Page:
Those of you who have followed me over the years are familiar with my belief that data collection, organization, and dissemination should be privatized. This is based on the age-old business proverb, “You get what you pay for”, meaning “the quality of goods and services increases as the prices increase.” I used this line often back when I was working for an agriculture media company, where our farm show presence was always met with a chorus of, “Why should we pay for your service when we can get information on the internet for free?” You get what you pay for.

Think about the information many hold so near and dear to their hearts in our industry: USDA’s monthly Supply and Demand reports and NASS’ weekly Crop Condition (and Progress) updates. I have railed against both for decades, though nothing makes me shake my head more than when I hear another analyst, who is supposed to be taken seriously, say on television, “I’m a big fan of NASS’ weekly numbers”. You folks are familiar with my charts showing The Browning Effect (NASS’ ratings go down as the crop turns brown, or matures), the little to no correlation between these ratings and USDA’s “final” yield numbers, and my story of sitting in a meeting with NASS officials when I showed them my studies with their response something to the effect “We never said these things were important.” Lastly, there is the famous tweet from a NASS users’ meeting where reportedly a spokesman said, “We are aware of the problems with these reports”, (Gee, I wonder how they became aware?), “yet we are going to continue to release them because they are popular.”

This is public information in a nutshell: Popularity is more important than any semblance of accuracy. Remember, then, you get what you pay for, something free and popular. Take a moment to think about it, and ask yourself, “Is knowing the wrong score better than not knowing the score at all?” I took a slight detour folks, again fascinated by our constant need to know a score, whether it pertains to us or not. Everything in life is about keeping score.

Back on track with the Private Tours discussion now. We all know the Pro Farmer Midwest Tour took place this past week, an annual event that finds loads of cars crisscrossing across the U.S. Midwest (hence the name), filled with scouts who jump out to measure and calculate various fields every day. When the tour concludes, a final national average yield for both corn and soybeans is calculated and released to the world. Now, it’s no secret I’ve not spent much time pondering the tour results over the years, but then 2020 came along and with everything that has happened, a thought finally struck me like Al Capone infamously did to his associates at dinner one evening: The Pro Farmer Midwest Tour, and others like it (I know of at least one other media company who does a virtual, electronic croup tour each summer), are the embodiment of privatizing the collection of data with the idea a more reliable result.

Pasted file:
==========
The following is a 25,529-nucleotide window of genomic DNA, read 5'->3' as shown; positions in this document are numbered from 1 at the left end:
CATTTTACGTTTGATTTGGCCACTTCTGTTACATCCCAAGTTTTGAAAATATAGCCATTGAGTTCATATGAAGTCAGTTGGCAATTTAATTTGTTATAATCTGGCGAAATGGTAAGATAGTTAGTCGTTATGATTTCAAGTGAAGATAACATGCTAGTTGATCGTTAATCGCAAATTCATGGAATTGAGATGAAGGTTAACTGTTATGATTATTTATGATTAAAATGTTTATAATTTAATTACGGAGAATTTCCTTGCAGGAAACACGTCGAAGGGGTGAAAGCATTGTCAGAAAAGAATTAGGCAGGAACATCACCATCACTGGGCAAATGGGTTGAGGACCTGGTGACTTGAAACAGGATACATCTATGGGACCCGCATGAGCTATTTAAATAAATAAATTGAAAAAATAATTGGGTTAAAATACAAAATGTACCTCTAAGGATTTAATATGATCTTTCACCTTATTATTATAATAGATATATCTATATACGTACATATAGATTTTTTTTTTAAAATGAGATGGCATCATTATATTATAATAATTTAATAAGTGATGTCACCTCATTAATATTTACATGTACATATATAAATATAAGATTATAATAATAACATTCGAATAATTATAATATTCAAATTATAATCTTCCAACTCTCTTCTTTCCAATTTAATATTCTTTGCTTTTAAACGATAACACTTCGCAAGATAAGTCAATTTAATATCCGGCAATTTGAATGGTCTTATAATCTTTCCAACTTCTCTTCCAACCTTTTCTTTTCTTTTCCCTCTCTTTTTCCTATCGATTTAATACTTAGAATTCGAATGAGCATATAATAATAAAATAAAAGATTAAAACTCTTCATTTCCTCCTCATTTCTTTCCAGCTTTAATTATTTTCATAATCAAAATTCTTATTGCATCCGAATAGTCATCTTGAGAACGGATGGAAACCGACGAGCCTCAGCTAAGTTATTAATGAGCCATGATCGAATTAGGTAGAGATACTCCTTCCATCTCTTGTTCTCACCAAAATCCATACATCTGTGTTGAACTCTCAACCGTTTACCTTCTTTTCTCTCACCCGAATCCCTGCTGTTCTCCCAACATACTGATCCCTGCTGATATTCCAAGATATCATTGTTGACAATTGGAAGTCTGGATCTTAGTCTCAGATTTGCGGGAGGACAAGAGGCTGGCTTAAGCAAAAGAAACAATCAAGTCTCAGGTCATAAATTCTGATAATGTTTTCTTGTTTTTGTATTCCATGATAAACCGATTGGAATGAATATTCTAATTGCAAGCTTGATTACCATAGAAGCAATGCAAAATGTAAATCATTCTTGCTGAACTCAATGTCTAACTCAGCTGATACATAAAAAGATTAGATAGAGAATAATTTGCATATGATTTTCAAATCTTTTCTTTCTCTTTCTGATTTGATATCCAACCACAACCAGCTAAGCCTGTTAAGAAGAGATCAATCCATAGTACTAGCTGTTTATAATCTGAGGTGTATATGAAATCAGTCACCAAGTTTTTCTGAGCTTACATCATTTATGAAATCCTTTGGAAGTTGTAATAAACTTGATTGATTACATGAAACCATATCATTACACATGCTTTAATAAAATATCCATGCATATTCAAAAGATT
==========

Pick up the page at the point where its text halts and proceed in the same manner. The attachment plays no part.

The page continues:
Furthermore, as I look back at previous years’ Tour results I see a similar pattern to my analysis of real ending stocks-to-use by using the marketing year daily average of the cmdty National Corn Price Index (NCPI, weighted national average cash price), a tool I use to track the intrinsic value of the market. Since the 2016-2017 marketing year, ending in August 2017, my analysis has shown a far more bullish es/u situation than USDA, with the divergence between the two growing by percentage points every year. Over this same timeframe, if my research is correct, the Tour’s national average yield and production numbers have generally come in below USDA’s guesses as well. From this we can infer that private data and analysis, collected and analyzed independently, is in agreement and indicates the public USDA information is systematically flawed.

Let’s now look at daily and or weekly crop condition updates. I’ve already stated my opinion about NASS, adding these two items: 1) After a radio interview a number of years ago, I was contacted by someone who used to work for the agency, and they told me I was “spot-on” with my assessment, and 2) a friend who knows someone currently in the agency contacted me and passed along information from the other individual that the situation is worse now because of budget cuts the last few years.

To me, this is likely a growing problem at USDA in general. We are all familiar with the history of what this administration has done to USDA, again evident in the fact public numbers have strayed further from private analysis since 2017.

Despite this evidence, there are still a number of companies in our industry whose final measuring stick is how it does in the game of pin-the-tail-on-the-donkey with USDA’s monthly and final yield numbers. Over the years I’ve had the opportunity to visit with many different companies about this fatal flaw, with some of them telling me they override what their systems show just to get back in line with USDA. On the other hand, the evolution of commodity markets, including the grain and oilseed complex, has moved into the 21st Century with algorithms at the wheel of the self-driving electric car. I’ve had discussions with many of these folks as well, and the general theme is they favor data from private sources who aren’t afraid of being independent from the official public numbers.

Though I know this won’t change the minds of hardcore USDA followers, I still see the promise of a better industry down the road when attempted governmental control over markets has become a thing of the past, replaced by private entrepreneurs pushing the envelope to create better systems. Yes, it will cost more, but all most of us will need to do is apply Newsom’s Market Rule #5 (It’s the what, not the why) and we’ll be just fine. Everyone else will get what they pay for.

Until next time,

Darin Newsom